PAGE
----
Please note that our service will be closed on May 6th in observance of the bank holiday.

ADHD Direct – Our response to Panorama

ADHD Direct – Our response to Panorama

We express our outrage and disappointment at Panorama’s misrepresentation of our service. The programme’s conduct involved the infiltration of our service by an undercover reporter who feigned being a fictitious patient and occupied a valuable cancellation slot that a genuine patient could have taken advantage of. It is regrettable that rather than using the “documentary” to illuminate the considerable shortfall in service provision for individuals seeking ADHD support and treatment, Panorama resorted to dishonest tactics to create a 30-minute TV show. This is a desperate bid by a programme that is increasingly becoming irrelevant and struggling to maintain viewership, and which also has a track record of getting it badly wrong in their reporting of ADHD.

It is our belief that this programme will leave patients, who are already at the margins of an overburdened NHS, feeling bewildered and outraged. Had the focus of the programme been on the real issues resulting in people seeking private assessments, it could have illuminated the actual root causes. However, addressing these issues would have necessitated more than just 30 minutes.

The robustness of the reporter’s non-diagnosis by the NHS Consultant Psychiatrist, on which the whole programme is based, is open to question. We invited Panorama to disclose the information and answers the reporter gave to the NHS Consultant and to confirm if the Consultant was aware of the purpose for which any non-diagnosis would be used. Notably, Panorama refused to do so or to answer our question.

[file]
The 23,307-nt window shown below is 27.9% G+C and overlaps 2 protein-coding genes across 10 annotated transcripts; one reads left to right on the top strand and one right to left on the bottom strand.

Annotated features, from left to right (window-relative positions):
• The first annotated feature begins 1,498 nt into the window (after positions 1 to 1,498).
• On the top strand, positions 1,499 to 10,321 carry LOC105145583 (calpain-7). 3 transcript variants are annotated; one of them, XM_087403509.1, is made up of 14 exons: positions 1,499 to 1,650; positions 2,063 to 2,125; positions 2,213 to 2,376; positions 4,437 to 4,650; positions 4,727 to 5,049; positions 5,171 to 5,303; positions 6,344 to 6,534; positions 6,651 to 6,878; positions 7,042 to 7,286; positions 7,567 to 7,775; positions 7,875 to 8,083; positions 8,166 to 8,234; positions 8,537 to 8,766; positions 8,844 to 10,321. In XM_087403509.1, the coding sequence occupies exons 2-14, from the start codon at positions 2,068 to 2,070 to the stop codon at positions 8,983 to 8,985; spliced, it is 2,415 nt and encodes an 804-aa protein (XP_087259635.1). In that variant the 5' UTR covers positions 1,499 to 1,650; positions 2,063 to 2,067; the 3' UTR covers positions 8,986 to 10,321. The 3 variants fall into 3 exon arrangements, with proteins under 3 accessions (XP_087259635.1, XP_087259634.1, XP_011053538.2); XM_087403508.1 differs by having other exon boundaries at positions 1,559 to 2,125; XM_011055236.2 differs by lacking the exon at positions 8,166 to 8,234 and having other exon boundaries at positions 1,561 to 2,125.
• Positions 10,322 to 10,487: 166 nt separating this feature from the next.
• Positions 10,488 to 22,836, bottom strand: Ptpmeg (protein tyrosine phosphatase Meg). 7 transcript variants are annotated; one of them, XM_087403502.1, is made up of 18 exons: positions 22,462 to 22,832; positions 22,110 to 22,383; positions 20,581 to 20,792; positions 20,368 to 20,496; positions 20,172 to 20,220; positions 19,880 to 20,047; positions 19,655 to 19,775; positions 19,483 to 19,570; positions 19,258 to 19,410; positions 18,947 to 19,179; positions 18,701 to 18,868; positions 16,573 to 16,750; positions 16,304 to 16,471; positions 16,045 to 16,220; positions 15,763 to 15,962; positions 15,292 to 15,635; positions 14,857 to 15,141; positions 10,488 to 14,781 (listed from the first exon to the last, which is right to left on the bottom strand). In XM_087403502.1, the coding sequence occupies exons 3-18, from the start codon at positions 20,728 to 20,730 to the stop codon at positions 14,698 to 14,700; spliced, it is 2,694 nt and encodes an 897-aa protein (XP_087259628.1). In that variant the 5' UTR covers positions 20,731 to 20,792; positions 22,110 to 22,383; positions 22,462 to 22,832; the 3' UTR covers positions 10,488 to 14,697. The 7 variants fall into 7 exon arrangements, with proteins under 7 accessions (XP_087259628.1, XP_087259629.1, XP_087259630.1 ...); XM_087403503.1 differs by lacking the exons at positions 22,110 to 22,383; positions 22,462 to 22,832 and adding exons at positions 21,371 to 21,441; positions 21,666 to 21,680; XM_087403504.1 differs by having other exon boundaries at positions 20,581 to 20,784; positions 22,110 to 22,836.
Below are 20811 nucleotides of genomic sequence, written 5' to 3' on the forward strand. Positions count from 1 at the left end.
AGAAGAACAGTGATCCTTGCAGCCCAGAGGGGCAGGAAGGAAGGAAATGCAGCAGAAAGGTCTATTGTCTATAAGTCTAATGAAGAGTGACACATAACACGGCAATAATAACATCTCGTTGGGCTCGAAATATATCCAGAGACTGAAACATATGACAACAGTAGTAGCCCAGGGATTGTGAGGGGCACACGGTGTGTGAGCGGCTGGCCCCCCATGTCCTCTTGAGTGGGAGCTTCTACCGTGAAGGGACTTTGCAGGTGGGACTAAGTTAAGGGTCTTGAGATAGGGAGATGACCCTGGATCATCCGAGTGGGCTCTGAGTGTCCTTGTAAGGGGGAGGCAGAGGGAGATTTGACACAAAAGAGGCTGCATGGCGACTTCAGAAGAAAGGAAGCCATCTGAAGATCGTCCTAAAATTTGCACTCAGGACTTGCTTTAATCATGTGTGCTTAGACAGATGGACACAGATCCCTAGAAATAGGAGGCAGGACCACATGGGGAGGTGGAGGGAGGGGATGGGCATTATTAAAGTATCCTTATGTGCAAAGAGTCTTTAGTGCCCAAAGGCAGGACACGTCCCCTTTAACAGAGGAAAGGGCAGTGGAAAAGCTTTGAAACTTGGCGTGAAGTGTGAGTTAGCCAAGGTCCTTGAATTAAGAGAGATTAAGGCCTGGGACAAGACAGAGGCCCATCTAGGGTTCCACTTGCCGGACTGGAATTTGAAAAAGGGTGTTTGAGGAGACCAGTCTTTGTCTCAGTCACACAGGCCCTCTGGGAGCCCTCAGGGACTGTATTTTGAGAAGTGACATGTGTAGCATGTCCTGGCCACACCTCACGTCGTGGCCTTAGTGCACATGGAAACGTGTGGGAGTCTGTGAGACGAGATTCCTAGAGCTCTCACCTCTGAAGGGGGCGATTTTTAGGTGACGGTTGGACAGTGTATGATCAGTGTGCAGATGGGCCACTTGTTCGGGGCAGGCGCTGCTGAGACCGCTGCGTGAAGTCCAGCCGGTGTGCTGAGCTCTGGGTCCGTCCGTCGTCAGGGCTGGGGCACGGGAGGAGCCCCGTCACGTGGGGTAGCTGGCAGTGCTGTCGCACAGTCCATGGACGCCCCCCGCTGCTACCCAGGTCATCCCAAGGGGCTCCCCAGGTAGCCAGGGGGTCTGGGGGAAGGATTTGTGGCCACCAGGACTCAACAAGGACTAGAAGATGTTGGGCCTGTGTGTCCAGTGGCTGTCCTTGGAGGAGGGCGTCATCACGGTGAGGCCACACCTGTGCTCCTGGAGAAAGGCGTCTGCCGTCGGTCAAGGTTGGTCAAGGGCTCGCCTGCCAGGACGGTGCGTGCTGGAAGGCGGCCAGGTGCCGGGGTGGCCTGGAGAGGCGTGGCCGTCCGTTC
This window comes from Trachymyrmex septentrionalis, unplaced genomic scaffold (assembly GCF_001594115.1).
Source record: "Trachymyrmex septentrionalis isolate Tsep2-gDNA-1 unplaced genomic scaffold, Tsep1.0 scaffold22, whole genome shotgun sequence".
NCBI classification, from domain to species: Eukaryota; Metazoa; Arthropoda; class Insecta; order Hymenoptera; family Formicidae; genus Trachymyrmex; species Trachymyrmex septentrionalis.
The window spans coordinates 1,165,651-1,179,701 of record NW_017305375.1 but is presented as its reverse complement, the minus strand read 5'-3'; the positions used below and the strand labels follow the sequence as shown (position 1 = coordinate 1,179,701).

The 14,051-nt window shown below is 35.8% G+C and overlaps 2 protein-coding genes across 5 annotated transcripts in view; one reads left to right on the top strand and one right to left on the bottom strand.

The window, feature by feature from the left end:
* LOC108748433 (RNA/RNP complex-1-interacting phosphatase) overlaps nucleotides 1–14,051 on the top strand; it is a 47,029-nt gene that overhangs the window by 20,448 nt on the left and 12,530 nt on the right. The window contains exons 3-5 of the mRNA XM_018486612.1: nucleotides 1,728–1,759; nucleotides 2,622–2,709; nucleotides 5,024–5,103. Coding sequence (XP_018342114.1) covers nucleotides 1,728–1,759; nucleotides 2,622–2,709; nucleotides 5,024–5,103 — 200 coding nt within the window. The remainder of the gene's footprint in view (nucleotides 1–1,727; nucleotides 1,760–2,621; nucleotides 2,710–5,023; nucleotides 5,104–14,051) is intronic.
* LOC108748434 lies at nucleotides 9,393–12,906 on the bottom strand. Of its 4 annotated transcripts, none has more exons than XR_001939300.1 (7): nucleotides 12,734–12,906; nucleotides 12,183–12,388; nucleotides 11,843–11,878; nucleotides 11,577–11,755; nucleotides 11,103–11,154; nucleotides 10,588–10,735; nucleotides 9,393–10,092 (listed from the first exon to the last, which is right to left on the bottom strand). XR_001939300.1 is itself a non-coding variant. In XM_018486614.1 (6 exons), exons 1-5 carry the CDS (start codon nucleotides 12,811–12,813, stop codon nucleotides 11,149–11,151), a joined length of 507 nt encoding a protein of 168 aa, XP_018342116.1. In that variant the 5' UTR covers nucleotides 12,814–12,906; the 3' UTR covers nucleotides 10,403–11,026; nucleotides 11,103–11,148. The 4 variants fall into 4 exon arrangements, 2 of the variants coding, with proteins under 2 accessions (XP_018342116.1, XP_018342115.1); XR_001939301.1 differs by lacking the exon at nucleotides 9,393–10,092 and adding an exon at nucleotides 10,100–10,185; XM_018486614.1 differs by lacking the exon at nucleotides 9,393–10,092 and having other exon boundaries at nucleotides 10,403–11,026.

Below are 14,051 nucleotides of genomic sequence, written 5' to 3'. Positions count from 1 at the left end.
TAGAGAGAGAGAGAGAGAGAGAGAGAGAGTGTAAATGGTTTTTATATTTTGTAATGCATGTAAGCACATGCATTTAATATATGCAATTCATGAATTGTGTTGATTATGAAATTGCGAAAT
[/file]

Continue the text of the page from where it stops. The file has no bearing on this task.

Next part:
We therefore have concerns that the NHS Psychiatrist who conducted the assessment in question cannot be considered an “independent” evaluator. The fact that the psychiatrist’s conduct may have been guided by the programme makers raises questions regarding the validity of the evaluation and undermines its credibility as an impartial and objective assessment.

Furthermore, it is alarming to consider that an NHS Consultant Psychiatrist, currently sitting on a five-year waiting list, would have had the time to involve himself in an undercover television programme that seriously misrepresents our service. This revelation is both surprising and disturbing and raises legitimate questions about the consultant’s priorities and clinical obligations. It is our professional opinion that the purported 3 hours spent with the reporter would have been better spent with real patients who actually needed his time.

Panorama stated that the reporter’s assessment lasted 1 hour and 40 minutes. This is not true. His assessment was allocated 3 hours. 2 hours for the first appointment and 1 hour for his second appointment.

Panorama state that he was offered a prescription. This is not true. We discussed treatment options and whilst his potential treatment was identified, no prescription was issued as we had yet to follow the standard prescription review process, which would have been carried out following the second assessment appointment.